Mentioning one sentence from Robert Mugabe is not the same as writing an article from the point of view of the government, so I guess we're back at square one. 


    So they're supposed to repeat lies ? I guess you're the kind of guy who would have asked the western press to fairly present Hitler's point of view or the apartheid government's..

    Once again, facts are stubborn. And journalists are supposed to represent facts, not the Zimbabwe that exists in your crazy imagination in which tractors are being given away to everybody and happiness abounds.


    Look, it's really simple. Everybody that's not racist knows that the British press has been biased and frankly emotionnal and they always are. I can pull out articles describing Savimbi or Tchombe as an hero is 5 seconds. But that doesn't last. If everything about Mugabe was made up, it would have stopped a while ago or some diverging opinion would have came up. They haven't and people like COSATO and SAPC are coming up with their own disapraging reports.

    Once again, in your crazy world, are the trade unions of a neighbouring country supposed to care less about the well-being of the workers than the government and the army of another ?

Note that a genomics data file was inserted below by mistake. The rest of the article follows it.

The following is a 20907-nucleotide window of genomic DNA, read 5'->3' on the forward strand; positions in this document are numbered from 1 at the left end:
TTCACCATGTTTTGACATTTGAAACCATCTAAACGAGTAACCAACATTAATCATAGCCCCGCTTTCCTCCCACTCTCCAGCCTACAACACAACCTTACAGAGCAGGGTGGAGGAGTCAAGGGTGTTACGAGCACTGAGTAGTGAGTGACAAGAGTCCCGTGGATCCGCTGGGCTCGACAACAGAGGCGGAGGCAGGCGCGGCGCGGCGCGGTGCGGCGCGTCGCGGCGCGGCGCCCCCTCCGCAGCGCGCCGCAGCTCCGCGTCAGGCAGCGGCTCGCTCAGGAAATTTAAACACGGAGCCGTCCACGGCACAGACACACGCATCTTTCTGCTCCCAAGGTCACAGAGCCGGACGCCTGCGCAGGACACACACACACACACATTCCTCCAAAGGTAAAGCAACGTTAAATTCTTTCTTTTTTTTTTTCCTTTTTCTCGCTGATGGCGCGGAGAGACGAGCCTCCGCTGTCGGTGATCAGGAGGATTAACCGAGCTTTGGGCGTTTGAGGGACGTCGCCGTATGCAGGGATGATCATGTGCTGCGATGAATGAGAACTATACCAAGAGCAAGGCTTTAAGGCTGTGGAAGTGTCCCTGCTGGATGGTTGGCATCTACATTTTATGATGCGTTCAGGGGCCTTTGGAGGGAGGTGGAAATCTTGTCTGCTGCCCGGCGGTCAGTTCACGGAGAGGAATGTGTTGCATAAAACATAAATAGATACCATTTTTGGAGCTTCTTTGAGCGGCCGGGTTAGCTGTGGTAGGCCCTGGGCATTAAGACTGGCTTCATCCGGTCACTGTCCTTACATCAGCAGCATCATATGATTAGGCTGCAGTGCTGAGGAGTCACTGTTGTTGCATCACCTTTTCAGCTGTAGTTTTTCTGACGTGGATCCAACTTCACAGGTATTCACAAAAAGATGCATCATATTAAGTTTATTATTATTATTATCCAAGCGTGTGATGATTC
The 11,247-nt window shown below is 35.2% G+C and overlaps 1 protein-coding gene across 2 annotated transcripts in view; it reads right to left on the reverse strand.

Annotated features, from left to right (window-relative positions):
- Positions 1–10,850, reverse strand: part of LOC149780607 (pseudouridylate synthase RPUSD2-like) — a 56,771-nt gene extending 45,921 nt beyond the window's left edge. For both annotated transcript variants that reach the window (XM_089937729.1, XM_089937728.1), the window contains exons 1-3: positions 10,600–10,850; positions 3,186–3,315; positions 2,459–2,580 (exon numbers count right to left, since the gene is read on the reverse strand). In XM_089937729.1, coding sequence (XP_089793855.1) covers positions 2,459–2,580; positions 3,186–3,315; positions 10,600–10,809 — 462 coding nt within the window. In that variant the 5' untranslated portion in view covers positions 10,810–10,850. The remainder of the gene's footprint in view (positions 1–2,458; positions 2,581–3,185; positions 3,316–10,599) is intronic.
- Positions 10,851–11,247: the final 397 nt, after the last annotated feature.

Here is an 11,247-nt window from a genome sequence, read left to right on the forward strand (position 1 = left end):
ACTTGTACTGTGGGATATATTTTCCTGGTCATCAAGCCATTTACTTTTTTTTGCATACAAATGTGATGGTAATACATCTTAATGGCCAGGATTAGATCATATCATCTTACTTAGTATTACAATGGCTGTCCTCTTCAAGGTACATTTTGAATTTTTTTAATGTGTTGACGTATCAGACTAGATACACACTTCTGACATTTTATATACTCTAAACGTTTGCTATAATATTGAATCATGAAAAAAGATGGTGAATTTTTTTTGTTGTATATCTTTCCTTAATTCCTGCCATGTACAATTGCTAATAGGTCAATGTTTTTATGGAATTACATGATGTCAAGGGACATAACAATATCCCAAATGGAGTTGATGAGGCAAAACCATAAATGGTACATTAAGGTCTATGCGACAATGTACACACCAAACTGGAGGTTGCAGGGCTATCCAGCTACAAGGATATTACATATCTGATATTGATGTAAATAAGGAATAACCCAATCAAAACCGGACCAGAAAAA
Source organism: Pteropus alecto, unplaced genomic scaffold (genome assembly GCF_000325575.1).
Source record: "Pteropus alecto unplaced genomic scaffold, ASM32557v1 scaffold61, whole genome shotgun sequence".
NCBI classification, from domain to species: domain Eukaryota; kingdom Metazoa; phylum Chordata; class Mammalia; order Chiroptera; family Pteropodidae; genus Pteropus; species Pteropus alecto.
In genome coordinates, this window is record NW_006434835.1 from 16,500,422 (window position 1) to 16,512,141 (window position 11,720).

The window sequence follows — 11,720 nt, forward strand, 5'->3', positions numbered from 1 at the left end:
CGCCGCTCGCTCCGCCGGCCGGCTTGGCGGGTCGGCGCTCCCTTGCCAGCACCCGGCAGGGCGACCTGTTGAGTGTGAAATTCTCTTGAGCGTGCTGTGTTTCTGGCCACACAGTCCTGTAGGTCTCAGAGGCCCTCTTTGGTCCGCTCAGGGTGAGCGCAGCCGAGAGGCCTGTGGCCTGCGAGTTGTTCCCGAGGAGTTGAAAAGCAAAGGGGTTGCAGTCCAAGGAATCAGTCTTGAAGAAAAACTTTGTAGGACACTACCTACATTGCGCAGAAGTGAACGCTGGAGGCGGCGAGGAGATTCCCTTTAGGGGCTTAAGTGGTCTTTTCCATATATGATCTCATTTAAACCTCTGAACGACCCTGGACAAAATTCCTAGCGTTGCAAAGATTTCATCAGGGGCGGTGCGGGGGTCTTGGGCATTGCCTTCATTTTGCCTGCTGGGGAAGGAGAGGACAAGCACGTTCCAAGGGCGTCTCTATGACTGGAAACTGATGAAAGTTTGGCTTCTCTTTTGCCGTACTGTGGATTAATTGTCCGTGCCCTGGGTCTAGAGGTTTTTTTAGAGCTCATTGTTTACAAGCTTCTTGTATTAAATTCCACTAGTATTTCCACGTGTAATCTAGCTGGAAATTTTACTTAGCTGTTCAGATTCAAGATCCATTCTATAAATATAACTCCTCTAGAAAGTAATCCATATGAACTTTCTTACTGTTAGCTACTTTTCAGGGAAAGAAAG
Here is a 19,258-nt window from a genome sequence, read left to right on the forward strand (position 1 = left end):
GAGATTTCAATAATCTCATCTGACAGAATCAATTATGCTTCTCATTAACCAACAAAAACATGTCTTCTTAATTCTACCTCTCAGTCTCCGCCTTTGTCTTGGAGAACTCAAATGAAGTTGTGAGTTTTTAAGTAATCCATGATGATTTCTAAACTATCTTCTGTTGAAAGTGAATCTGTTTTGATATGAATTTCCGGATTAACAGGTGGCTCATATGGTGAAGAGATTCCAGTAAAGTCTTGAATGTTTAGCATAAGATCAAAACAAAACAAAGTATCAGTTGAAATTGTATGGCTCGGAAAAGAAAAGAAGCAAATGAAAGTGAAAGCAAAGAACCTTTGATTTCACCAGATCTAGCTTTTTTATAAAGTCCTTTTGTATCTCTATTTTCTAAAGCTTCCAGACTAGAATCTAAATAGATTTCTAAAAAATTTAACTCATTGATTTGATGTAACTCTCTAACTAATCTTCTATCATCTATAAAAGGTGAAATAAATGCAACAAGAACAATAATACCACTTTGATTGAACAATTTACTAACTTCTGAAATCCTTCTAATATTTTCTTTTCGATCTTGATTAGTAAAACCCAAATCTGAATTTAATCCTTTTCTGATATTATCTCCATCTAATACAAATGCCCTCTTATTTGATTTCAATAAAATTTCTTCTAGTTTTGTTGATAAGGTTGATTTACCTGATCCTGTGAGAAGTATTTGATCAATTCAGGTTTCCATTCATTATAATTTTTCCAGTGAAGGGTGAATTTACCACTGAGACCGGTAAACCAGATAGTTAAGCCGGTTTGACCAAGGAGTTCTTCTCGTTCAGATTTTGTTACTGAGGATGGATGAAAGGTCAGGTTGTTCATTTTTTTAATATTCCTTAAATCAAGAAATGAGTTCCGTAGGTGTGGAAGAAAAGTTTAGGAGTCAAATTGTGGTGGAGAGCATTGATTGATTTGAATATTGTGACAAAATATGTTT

REALLY ?

    Is that your version of leftism ? Screw the workers, listen to the rulers ?

    That's exactly why i call you crazy and why i'm so angry. Because your kind is ruining even the idea of redistribution, land reform or national liberation by defending the first thugs who use them in an argument.

    Crazy.

    Until then, I consider this subject closed as far as you're concerned.

    And yeah, that's your usual answer. "Oooh the fact disagree so I won't talk about it and let me run away and then come back with the same old non-sense."

    When you're able to do anything but parroting whatever the first general who mentions "evil colonialists" says, may be you'll have any credibility. Meanwhile you're a crazy cheerleader. And that's the nice version.

    ReplyDelete
  18. To Stupid,

    MDC argues that a lot of the land went to ZANU-PF croonies and associates and not to landless peasants. They want to find out how much and eventually take it away from those and only those.

    What do you think they mean with the word 'redress'?

    The MDC has no interest whatsoever in redistributing land to 'landless peasants'. At the same time, the white farmers who support them don't do so because they want to see land redistributed to 'landless peasants'.

    And on the number of people who have benefited from land reform in Zimbabwe. According to this FAO page, the total numbers are:

    A1 farmers: 205 823
    A2 farmers: 28 665
    Total: 234 488

    (Table 2, Beneficiaries of the Land Reform Programme by Province, May 2003)

    That was in 2003. Those are a lot of 'friends and cronies'.

    Robert Mugabe must be very popular to have so many friends and cronies.

    Over and out on this issue, Random.

    ReplyDelete
  19. What do you think they mean with the word 'redress'? 


    What do they want to redress ?

    They want to redress "the corrupt and self-serving land reform done by the ruling party"

    subject-verb-object.

    If they're nothing self-serving and corrupt, well, an audit will tell, won't it ?